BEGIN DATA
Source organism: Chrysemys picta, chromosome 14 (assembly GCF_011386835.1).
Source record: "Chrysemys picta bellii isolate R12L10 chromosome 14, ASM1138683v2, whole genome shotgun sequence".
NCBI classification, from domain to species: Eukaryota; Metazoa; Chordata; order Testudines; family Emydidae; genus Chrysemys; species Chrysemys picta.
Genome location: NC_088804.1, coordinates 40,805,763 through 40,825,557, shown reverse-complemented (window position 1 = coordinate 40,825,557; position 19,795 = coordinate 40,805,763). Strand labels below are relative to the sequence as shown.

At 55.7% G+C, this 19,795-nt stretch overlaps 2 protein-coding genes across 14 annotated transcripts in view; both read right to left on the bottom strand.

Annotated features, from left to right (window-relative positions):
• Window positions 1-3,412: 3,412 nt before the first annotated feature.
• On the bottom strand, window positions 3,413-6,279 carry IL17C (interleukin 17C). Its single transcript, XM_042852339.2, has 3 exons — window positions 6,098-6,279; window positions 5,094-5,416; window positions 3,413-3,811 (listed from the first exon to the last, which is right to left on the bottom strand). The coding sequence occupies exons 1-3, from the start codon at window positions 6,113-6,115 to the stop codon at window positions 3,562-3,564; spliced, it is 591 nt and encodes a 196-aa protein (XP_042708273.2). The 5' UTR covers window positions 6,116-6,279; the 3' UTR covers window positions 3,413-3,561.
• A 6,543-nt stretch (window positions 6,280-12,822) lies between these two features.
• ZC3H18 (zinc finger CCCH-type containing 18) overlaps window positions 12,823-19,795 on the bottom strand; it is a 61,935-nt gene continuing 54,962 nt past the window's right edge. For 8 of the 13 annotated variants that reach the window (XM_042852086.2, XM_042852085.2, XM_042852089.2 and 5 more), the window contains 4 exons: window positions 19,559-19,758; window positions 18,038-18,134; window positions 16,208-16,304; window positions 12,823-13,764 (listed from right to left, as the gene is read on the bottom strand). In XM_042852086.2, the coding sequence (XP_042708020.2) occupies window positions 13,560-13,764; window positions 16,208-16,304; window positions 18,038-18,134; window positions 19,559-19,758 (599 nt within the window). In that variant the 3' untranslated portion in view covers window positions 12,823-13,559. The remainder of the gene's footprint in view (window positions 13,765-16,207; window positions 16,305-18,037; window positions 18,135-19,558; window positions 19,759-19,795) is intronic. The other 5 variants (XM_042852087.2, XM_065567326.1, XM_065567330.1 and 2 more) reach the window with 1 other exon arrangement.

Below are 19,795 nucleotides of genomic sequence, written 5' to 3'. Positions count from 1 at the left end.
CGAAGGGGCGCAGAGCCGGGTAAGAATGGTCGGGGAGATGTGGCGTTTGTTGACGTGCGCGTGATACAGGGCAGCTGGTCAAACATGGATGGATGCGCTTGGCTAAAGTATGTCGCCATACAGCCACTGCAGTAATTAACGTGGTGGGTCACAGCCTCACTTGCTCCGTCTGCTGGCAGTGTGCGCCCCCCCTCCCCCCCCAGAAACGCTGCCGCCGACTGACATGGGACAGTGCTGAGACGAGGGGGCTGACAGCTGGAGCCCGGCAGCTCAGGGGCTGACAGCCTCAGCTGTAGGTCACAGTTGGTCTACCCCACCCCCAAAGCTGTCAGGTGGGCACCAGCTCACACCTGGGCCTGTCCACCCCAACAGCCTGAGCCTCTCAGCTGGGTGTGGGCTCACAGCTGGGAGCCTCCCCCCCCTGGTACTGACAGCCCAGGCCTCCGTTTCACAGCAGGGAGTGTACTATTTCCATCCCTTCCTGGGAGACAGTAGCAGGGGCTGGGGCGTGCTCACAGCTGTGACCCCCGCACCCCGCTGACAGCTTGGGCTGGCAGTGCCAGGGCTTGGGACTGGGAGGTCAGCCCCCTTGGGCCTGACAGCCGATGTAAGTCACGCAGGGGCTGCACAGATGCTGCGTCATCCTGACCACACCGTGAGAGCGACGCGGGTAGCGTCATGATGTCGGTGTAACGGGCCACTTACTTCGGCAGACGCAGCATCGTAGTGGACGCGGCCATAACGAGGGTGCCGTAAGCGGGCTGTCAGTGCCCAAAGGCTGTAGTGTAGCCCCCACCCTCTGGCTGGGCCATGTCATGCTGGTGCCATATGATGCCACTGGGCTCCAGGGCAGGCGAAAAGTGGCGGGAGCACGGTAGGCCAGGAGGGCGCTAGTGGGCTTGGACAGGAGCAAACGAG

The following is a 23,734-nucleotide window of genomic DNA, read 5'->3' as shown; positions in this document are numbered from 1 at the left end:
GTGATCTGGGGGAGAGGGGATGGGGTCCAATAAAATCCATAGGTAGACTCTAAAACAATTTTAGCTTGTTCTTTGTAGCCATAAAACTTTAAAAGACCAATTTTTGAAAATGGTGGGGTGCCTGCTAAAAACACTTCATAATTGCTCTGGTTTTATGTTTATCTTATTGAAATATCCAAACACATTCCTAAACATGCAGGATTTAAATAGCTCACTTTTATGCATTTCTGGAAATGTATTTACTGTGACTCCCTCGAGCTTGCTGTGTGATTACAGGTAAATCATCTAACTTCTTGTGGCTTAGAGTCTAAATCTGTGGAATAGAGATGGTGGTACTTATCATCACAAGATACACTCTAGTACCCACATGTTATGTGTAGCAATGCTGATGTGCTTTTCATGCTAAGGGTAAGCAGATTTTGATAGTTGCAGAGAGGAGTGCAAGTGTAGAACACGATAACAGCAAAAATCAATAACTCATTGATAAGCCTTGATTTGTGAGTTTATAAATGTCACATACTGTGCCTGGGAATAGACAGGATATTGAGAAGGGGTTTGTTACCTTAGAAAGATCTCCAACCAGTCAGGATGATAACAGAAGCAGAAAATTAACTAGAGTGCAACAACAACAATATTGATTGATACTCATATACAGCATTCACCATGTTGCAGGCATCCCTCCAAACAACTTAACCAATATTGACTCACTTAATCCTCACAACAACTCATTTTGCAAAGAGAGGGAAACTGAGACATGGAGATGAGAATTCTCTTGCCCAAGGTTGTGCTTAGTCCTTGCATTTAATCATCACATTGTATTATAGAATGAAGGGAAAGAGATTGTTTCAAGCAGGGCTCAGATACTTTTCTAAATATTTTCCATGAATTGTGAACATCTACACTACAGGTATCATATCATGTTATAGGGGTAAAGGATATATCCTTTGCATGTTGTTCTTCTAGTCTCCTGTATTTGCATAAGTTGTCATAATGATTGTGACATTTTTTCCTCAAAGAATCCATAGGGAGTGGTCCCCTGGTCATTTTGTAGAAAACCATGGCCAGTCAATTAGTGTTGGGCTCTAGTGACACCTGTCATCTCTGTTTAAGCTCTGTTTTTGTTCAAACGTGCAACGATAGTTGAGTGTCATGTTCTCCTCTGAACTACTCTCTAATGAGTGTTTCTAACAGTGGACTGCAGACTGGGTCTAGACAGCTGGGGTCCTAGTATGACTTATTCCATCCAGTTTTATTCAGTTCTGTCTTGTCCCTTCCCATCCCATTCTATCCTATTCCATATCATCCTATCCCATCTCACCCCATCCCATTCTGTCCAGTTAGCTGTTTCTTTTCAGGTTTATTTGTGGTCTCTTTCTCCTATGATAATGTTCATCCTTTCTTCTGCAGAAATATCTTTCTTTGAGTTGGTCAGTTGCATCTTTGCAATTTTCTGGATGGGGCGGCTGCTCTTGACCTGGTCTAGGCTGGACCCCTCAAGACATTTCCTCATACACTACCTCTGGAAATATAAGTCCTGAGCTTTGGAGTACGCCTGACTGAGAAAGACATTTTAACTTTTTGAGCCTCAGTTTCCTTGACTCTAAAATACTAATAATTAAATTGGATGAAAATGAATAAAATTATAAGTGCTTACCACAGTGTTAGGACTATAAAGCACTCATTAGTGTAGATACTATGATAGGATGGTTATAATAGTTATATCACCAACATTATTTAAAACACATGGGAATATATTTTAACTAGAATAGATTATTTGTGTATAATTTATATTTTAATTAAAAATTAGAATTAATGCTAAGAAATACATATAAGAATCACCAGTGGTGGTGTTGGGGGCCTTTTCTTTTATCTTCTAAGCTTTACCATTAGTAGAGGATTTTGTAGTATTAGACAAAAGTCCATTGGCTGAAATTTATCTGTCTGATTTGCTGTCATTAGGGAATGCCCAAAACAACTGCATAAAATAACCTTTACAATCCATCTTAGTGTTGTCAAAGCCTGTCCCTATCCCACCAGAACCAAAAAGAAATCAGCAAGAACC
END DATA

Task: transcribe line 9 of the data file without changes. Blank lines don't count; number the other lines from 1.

• A 6,543-nt stretch (window positions 6,280-12,822) lies between these two features.